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​​Bill C-26: Cybersecurity Hero or Privacy Villain?

Everything you need to know about cybersecurity Bill C-26

Ransomware, hacking attacks, cybercrime — today, we all need to be conscious of our cybersecurity. Enter Bill C-26, formally known as “An Act respecting cyber security, amending the Telecommunications Act and making consequential amendments to other Acts”, a cybersecurity bill aimed at protecting Canadians against digital threats and hostile actors. 

Sounds too good to be true? Right now, it is. Bill C-26 is supposed to be our cybersecurity hero, but the way it's written makes it far more of a privacy villain. 

This draft legislation, while intended to shield us from online dangers, lacks essential safeguards to protect our personal privacy and other basic rights. Passing it in its current form would be like handing the keys to a personal data-filled candy shop to government security agencies, who already have a deeply problematic track record of evading democratic oversight. The near-total absence of checks and balances in Bill C-26 raises obvious concerns about the potential misuse of power by the government, the spy agencies under its control, and spy agencies in allied nations Canada shares information with. 

Here’s a breakdown of some of the biggest problems with Bill C-26: 

It opens the door to privatized surveillance.

  • Instead of straightforward legislation to protect Canadians online, C-26 amounts to a thinly disguised wishlist from Canada’s spy agency, the Communications Security Establishment (CSE). Bill C-26 gives the government the astonishing power to order telecom providers “to do anything or refrain from doing anything.”  Does that sound well-defined and appropriately limited to you?

  • The worry here is that the government could wield this broad brushstroke to turn private companies into unwilling spies on their own customers. Imagine your telecom provider being compelled to snoop on your digital life, potentially sharing sensitive information with the authorities. That's a blatant invasion of privacy rights that gets alarm bells ringing.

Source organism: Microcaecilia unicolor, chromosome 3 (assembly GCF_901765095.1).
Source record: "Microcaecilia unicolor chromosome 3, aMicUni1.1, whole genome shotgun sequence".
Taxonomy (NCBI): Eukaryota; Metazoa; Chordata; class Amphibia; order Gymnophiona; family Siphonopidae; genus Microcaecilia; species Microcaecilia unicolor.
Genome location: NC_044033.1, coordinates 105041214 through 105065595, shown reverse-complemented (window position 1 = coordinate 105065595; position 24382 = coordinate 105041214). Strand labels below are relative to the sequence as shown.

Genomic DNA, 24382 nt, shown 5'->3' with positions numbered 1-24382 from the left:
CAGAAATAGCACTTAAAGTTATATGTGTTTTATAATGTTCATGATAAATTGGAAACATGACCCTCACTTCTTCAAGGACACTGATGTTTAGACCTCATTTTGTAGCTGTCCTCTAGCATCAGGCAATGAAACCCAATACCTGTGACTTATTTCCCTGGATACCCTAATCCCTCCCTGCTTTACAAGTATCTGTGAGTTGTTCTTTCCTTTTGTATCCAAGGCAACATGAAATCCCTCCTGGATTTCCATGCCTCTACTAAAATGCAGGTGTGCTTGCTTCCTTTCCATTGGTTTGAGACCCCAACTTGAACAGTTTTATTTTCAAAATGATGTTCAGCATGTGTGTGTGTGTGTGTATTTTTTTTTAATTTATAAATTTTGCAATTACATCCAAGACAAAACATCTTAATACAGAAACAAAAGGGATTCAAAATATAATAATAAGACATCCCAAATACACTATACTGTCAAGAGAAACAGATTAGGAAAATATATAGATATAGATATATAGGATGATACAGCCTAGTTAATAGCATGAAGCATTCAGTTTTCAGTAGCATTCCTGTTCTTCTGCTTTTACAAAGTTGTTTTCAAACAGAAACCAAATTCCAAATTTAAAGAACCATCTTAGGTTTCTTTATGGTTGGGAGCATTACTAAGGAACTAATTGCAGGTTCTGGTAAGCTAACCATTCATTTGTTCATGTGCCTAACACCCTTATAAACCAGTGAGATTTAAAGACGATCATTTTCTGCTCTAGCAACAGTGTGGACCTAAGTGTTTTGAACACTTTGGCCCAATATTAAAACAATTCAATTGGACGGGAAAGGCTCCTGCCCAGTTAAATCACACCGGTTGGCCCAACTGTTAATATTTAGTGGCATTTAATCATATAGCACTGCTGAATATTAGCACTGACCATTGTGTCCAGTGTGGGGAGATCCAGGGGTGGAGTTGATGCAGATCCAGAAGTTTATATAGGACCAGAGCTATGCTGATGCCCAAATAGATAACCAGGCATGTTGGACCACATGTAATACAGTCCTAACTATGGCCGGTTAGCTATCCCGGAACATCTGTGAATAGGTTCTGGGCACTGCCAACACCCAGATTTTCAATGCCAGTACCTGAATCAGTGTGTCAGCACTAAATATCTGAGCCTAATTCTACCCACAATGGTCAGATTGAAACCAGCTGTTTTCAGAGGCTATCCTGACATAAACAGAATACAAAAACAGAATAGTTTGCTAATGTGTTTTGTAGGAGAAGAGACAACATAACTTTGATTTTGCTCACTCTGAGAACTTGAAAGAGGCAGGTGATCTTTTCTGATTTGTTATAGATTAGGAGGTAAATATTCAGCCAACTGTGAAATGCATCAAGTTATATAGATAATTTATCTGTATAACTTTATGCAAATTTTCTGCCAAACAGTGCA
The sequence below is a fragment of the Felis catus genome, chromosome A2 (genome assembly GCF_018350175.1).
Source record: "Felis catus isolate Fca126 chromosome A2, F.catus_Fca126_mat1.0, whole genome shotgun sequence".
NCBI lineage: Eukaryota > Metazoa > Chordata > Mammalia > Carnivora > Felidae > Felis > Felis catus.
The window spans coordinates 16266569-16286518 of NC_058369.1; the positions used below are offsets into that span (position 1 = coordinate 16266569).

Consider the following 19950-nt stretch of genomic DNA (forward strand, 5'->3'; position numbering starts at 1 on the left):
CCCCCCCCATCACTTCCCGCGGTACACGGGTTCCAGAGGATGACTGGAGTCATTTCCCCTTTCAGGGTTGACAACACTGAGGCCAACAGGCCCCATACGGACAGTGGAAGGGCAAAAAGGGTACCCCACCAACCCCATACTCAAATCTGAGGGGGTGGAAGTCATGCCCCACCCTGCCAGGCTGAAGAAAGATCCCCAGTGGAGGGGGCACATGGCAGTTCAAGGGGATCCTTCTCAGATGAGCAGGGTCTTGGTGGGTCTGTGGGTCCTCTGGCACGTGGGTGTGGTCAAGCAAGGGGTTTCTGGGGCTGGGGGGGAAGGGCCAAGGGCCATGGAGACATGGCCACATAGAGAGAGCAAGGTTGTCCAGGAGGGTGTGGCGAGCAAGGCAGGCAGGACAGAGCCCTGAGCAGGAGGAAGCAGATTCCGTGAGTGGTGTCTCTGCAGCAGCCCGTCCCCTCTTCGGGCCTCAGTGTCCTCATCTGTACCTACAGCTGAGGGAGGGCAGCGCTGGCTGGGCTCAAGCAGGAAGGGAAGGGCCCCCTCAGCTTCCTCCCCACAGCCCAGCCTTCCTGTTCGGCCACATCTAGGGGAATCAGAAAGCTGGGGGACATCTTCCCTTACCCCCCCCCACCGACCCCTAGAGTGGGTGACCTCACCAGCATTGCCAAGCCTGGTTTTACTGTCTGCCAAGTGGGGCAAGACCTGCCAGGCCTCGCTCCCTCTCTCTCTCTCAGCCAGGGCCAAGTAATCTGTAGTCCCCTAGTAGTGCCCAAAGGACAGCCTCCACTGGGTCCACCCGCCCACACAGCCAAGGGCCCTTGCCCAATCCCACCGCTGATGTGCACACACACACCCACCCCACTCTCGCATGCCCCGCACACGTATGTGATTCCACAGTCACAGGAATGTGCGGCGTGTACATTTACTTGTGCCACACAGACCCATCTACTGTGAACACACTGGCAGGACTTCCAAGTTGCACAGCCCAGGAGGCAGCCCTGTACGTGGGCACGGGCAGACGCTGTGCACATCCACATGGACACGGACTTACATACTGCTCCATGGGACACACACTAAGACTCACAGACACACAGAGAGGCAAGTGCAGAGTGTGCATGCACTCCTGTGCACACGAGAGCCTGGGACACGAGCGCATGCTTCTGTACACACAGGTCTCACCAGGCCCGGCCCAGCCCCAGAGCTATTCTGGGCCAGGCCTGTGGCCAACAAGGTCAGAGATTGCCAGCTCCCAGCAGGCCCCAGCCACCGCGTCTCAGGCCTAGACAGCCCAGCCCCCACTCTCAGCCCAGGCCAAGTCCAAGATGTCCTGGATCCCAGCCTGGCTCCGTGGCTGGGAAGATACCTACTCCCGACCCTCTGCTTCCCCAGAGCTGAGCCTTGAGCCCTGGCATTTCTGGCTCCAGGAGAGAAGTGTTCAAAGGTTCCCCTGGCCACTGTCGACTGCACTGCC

• But it doesn't stop there. The real kicker is the potential impact on our encryption standards. Strong encryption is like the guardian of our digital secrets – it keeps our personal messages, online transactions, and sensitive information locked away from prying eyes. Bill C-26, however, seems to be waving a green flag for the government to lean on telecom providers and weaken these encryption standards. It's like giving them the power to poke holes in the virtual locks we rely on to keep our online world safe from cyber threats. This not only jeopardizes our privacy vis a vis our government; it also opens the door for potential breaches and unauthorized access to our personal information by hackers, criminals, foreign governments and more. Encryption is an all-or-nothing affair; it is truly secure, or it is fundamentally broken, a damaged lock that many digital actors will figure out how to pick. 

  • Setting us up for that kind of vulnerability is a gross violation of the trust we place in both our telecom providers and the government, shaking the very foundation of our digital security. The fine balance between national security measures and individual privacy rights seems to be tilting against the average Canadian, and that's a cause for serious concern.

C-26 could cut you off from the Internet.

  • Under Bill C-26, Canadian companies or individuals risk being cut off from essential Internet connectivity by secret government order, without explanation – indefinitely.

  • It's like having the rug pulled out from under you without knowing why. What makes it even more concerning is that right now there's no independent watchdog to keep an eye on these government orders. If someone innocent gets misidentified as a criminal actor, there's no safety net or way to appeal. 

  • Internet access is more than just a luxury — your OpenMedia team fought long and hard to get it defined as an essential service. That means recognizing it is a fundamental part of our daily lives, and the thought of being disconnected without a clear reason or a chance to make things right is downright troubling. 

  • Giving the government the power to flip the off-switch on something as essential as the Internet is certainly not something we should take lightly. They could use these powers to disconnect ordinary people indefinitely from the Internet — from our ‘smart’ toaster oven, or an old phone we gave our kids, gets hijacked by a hostile botnet. If these powers exist at all, they must be used rarely, proportionally, and with a clear plan to get ordinary people unknowingly caught up in cybercrimes reconnected as soon as possible.

Unchecked government powers, open to abuse.